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    Have you ever tasted peppers with eggs and cheese? And of course, the classics - rice with some meat.



    And so, the crowd demands more. Are you not entertained?

    But besides that. As I was mentioning, Knyaz Boris I wasn't always a Knyaz. Or Christian, for that matter. This got us into big troubles, and Boris I was intelligent enough that if we aren't christened in due time, eventually a hostile Christian state would end us. And of course, by the time of his reign, Bulgaria grew big - but we were still filthy pagans which refused to listen to the word of God. And so, after a lost war with Byzantium, we had no choice - we had to convert to Orthodox, in the fine rituals of Byzantium. Before that, of course, we diddled a bit around with the Catholics, but only to make the Byzantines more inclined to give us a greater freedom of our Church, which was autocephaly (in essence, a bit higher than a Bishopric, but a long shot from an Archbishopric, or a Patriarchy).

    Sadly, there was a problem. There was no Bulgarian language. Or, to be exact, there was no written language. There was a separate Slavic and Bulgar language, something not a factor for creating a stable country. That, of course, would mean the Greek missionaries that would eventually come to Bulgaria to christen the population would also speak Greek, which would overcomplicate the already bad language problem.

    And so, now let's go a bit southern from Bulgaria. To the city of Solun (Or, for the rest of the world - Thessaloniki). There, two brothers were born somewhere in the start of the 9th century. Their names were Kyril and Metodius, and their fate - to change the history of Slavs, by creating the glagolic.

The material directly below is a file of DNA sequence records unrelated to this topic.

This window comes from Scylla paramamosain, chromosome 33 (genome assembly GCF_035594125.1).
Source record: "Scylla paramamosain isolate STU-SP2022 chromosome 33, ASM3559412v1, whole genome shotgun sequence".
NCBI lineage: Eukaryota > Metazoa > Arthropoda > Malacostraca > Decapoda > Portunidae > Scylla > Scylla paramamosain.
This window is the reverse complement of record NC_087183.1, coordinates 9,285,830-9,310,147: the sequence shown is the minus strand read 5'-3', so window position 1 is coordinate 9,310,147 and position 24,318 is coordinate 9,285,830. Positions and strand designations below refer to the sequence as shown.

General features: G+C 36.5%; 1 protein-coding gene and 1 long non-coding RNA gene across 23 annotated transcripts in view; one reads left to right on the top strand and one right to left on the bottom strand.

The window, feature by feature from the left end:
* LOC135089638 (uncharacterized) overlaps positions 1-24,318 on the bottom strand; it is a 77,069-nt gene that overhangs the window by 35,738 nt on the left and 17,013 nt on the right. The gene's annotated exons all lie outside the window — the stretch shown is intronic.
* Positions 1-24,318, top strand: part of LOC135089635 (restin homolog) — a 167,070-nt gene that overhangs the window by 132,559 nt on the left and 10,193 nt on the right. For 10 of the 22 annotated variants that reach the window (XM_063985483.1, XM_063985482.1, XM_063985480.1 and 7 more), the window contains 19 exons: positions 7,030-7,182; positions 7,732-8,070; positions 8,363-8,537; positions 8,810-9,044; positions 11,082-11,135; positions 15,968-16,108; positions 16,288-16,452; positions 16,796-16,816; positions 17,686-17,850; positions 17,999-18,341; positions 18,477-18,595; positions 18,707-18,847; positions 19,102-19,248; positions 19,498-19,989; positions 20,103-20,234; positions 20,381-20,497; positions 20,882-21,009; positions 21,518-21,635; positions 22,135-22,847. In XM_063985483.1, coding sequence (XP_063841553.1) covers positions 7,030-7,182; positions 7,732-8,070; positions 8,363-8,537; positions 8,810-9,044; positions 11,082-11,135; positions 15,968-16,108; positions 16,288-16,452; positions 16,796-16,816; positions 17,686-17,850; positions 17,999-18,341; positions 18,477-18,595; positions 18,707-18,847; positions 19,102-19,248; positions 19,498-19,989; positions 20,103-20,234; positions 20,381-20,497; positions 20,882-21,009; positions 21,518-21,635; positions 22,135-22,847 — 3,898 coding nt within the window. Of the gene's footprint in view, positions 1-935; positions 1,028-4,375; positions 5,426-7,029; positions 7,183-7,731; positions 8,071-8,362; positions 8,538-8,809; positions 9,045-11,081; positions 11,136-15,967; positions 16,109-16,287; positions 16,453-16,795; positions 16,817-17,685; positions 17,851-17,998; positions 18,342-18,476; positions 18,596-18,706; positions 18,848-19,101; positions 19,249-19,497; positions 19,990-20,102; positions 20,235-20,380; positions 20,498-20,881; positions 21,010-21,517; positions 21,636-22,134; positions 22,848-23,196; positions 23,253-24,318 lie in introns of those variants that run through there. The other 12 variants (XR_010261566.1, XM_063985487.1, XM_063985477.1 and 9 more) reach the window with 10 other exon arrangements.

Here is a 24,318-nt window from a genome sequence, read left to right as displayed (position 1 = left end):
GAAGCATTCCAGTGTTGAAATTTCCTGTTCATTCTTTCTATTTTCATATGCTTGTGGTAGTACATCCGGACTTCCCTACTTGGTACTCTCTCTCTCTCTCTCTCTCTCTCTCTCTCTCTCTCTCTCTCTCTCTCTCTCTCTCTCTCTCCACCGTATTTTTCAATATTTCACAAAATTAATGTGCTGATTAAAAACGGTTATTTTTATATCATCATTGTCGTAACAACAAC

However, it is their disciples, that create the Cyrillic alphabet that we know today - reading a text in glagolic would be impossible for anyone living today. They were greeted warmly by Boris I, who gave them whatever they needed in order to create the language that today we're using every day.

    And so. This is when, the Bulgars and the Slavs stopped being simply allies in a loose tribal union, working towards defending each other from a common enemy - Byzantium, and they turned into the Bulgarians. With Krum's laws, the provinces introduced by Omurtag, the christening by Boris, and then the creation of Cyrillic alphabet - this is when, the Bulgarian ethos finally appeared on the stage of history.
     
  17. Takhisis

    Takhisis is it fall yet

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    up yours!
    Moar! Moar! The story of the two Emperors, Basilios and Constantinos, must be heard.
    Rice and meat, with some fried onions, leeks and red peppers (all finely chopped up), and some cheese poured onto it.
     
  18. Tolina

    Tolina trust the pillars with your s e c r e t s

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    Until you've tasted this, you have no right to speak about peppers.

    Spoiler :


    And what would "the story of two Emperors, Basilios and Constantinos" mean? There's a lot of Emperors named Constantinos and Basilos in Byzantium, as Kyriakos can surely approve.
     
  19. Takhisis

    Takhisis is it fall yet

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    up yours!
    :drool: I need the recipe… must control myself…
    The two emperors, Basilios and Constantinos. They were brothers who jointly held the throne. The former earned himself the nickname of 'the Bulgar-slayer', the latter was an effeminate fop. I do think that, as you say, Kyriakos would at least approve of Basilios.
     
  20. LoneRebel

    LoneRebel Chieftain

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    Ahh. So the present-day Bulgarians are basically a fusion of the Slavic Slavs (Department of Redundancy Department) and the Turkic Bulgars.

    And of course, who doesn't like some Game of Thrones-style skull-cup-drinking action?

    http://www.badassoftheweek.com/krum.html

    Naturally, Krum the Fearsome has been featured on Badass of the Week.

    http://www.badassoftheweek.com/basil.html

    But then, just to be fair to all parties involved, so was this guy, the Basileios Takhisis was referring to.